Babes Wodumo’s “Wololo” blasting from the speakers as we’re taken deep into Shuri’s lab had us South Africans dancing in our seats. That song was the anthem for summer 2016, including school holidays, the Day of Reconciliation, Christmas Day, and New Years Eve. It’s awesome that our get-down-and-party jam was the music of choice for Wakanda’s smartest genius.
The Casino scene had many gems. Director Ryan Coogler said that he arranged the trio according to the Pan-African flag: Nakia (green), T’Challa (black), and Okoye (red). I love that Okoye didn’t like that she had to wear a wig and that she used it as a weapon! I love her fight scenes, how dexterous she was with her spear, and that her background music was that “choop choop choop!” chant that Coogler said was combat music, chosen specifically for her.
I was really touched by the scene where Killmonger drank the heart-shaped herb and was transported to his father’s apartment back in Oakland. In contrast, T’Challa would be transported to the ancestral lands where his ancestors would always appear first as panthers. It can be read, most obviously, as a symbol of how African American people have been separated from their particular geographical heritage on the African continent through enslavement. To me, it also symbolizes the displacement that has been endured by black people as a result of the colonization of South Africa and the Native Land Act of 1913 that systematically disposed African people of their ancestral land and pushed them onto the smallest, most arid parts of the country.
I read that in the original comics, M’Baku was characterised as the “Man-Ape”. How wonderful of Ryan Coogler to revise that history by making M’baku humorous, generous, and a hero who is, so importantly, a vegetarian–going against the stereotype.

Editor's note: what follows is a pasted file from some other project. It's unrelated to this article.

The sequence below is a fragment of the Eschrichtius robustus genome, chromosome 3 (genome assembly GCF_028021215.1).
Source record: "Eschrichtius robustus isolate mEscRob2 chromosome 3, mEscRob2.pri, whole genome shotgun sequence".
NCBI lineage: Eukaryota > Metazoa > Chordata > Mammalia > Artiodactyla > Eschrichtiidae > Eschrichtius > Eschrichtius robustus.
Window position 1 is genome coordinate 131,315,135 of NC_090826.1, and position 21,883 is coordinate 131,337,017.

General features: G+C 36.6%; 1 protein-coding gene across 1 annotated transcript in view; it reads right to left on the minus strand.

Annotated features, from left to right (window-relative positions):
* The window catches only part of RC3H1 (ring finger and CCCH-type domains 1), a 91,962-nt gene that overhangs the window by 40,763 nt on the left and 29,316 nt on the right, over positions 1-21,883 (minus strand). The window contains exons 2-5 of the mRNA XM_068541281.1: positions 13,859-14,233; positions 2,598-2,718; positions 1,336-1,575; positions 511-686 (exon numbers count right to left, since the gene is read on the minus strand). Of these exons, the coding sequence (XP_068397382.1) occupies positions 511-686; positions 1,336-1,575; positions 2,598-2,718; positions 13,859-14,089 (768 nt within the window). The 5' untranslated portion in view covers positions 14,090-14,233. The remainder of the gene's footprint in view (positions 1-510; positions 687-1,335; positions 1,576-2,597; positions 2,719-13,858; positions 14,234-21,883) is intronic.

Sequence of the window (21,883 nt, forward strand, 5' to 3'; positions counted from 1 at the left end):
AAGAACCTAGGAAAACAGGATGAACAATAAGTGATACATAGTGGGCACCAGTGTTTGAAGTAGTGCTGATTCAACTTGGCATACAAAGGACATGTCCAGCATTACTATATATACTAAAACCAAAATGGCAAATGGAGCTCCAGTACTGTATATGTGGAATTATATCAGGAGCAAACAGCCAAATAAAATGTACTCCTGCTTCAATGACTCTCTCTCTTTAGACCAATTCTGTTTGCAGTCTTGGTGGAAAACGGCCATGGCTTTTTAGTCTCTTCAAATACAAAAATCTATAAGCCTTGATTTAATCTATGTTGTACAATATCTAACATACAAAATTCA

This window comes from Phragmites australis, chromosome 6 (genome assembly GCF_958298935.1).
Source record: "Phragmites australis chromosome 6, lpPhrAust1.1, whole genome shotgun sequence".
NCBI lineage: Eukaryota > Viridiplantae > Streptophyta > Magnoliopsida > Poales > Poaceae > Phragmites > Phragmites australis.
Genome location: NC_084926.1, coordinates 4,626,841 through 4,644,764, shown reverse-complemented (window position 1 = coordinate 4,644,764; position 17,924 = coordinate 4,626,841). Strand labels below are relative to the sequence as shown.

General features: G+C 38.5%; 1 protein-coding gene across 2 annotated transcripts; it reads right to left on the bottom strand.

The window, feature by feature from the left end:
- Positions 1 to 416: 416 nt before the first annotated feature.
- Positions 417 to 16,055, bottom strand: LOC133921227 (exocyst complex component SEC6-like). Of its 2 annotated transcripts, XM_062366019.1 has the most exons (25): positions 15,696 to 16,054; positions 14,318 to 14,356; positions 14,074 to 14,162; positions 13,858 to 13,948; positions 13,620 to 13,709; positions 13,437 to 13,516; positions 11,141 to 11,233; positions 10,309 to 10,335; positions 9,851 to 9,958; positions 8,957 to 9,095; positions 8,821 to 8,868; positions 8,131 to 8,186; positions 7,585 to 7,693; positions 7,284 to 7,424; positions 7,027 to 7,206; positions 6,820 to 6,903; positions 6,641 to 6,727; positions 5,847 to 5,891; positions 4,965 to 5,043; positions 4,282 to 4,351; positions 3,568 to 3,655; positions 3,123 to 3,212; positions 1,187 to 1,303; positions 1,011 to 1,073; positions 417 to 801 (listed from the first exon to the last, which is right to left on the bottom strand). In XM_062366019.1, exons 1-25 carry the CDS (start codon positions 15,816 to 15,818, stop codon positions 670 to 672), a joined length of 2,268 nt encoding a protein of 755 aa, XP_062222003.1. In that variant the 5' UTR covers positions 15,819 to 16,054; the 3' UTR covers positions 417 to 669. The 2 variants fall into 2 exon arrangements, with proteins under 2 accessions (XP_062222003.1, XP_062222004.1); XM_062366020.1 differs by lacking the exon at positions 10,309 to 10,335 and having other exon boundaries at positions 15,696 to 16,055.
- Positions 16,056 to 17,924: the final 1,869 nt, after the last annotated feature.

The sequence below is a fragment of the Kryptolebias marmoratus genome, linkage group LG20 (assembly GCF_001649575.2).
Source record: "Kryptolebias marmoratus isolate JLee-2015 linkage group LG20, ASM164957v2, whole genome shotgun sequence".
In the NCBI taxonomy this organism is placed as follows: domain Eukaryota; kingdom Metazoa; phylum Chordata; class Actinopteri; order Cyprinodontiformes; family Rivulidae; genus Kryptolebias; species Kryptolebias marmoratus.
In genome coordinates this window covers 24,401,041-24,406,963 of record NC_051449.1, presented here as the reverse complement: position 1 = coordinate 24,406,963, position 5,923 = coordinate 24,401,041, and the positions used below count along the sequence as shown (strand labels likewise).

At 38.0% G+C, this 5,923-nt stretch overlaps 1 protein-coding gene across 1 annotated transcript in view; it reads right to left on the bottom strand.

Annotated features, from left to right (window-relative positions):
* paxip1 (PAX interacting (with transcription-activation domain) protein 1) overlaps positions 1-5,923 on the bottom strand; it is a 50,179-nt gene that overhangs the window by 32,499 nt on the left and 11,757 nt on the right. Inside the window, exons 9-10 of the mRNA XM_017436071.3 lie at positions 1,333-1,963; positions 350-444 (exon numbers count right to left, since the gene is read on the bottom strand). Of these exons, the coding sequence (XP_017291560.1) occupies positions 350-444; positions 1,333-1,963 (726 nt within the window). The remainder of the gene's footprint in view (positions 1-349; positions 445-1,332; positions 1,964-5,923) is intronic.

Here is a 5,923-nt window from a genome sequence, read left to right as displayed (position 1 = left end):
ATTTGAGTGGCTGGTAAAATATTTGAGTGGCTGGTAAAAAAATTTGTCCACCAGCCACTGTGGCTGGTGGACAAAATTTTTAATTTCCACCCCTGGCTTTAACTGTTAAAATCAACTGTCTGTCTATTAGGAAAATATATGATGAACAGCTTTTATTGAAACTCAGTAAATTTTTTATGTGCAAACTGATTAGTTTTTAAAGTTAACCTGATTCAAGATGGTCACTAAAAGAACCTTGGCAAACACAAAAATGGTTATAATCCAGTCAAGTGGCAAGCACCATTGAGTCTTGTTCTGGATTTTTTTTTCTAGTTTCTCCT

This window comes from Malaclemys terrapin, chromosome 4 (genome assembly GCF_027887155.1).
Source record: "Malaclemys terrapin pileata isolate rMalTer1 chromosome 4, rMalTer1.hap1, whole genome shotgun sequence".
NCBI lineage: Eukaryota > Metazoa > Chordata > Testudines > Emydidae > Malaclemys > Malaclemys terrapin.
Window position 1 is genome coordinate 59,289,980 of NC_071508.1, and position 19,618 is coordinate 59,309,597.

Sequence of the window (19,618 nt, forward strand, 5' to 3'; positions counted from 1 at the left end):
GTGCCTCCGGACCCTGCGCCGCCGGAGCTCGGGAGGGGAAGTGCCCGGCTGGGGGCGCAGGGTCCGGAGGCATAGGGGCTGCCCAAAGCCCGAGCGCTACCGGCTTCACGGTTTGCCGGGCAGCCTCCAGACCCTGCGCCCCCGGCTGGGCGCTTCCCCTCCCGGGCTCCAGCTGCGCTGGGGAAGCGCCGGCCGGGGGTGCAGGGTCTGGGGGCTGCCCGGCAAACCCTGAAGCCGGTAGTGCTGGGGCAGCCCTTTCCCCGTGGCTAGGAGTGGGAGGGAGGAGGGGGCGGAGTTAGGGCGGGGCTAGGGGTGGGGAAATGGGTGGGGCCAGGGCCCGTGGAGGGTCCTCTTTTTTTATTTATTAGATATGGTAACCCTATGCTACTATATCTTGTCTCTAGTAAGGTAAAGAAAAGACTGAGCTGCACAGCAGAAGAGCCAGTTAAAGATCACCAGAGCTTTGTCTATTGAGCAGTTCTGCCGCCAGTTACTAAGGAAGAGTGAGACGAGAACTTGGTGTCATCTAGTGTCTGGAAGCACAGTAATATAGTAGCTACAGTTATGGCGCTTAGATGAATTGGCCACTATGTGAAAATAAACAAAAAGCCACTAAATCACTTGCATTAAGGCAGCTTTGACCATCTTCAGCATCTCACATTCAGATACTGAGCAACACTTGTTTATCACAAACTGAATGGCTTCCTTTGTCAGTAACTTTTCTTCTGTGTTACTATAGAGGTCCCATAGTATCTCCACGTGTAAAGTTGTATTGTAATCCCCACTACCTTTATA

I was ready to cry in that last fight scene when the Border Tribe held up their seanamarena blankets into a protective shield formation. I grew up with these blankets all around me, sleeping in them and seeing them worn as fine wedding attire. I got so emotional seeing them in this light, as instruments of mysticism and protection after a beautiful film paying tribute to Africa. I thought of Wakanda as a glimpse of possibility; of what Africa could have been if we had been left alone and not made to suffer through slavery and colonialism and Apartheid and civil wars and unstable governments and CIA-aided assassinations of our brightest leaders. What could we have been if we had been left in peace? If we could have decided our own fates? It hurts that we will never know. The movie was incredible! Each time I see that it has broken yet another record, I feel a surge of pride and love, not only because people from all over the globe got dressed in their African best to see it, but also because it has achieved what it has with a majority black cast. The genre of superhero films had not resonated with me before and Black Panther has ignited an interest in the world of Wakanda and T’Challa’s adventures throughout the Marvel Comic Universe. I have seen the film twice and already count it among my all-time favorites! It has been deeply meaningful for people of the African diaspora to see ourselves reflected in such a fantastic and boundless way through this film’s beautiful, afrofuturistic portrayal of our cultural elements. ♦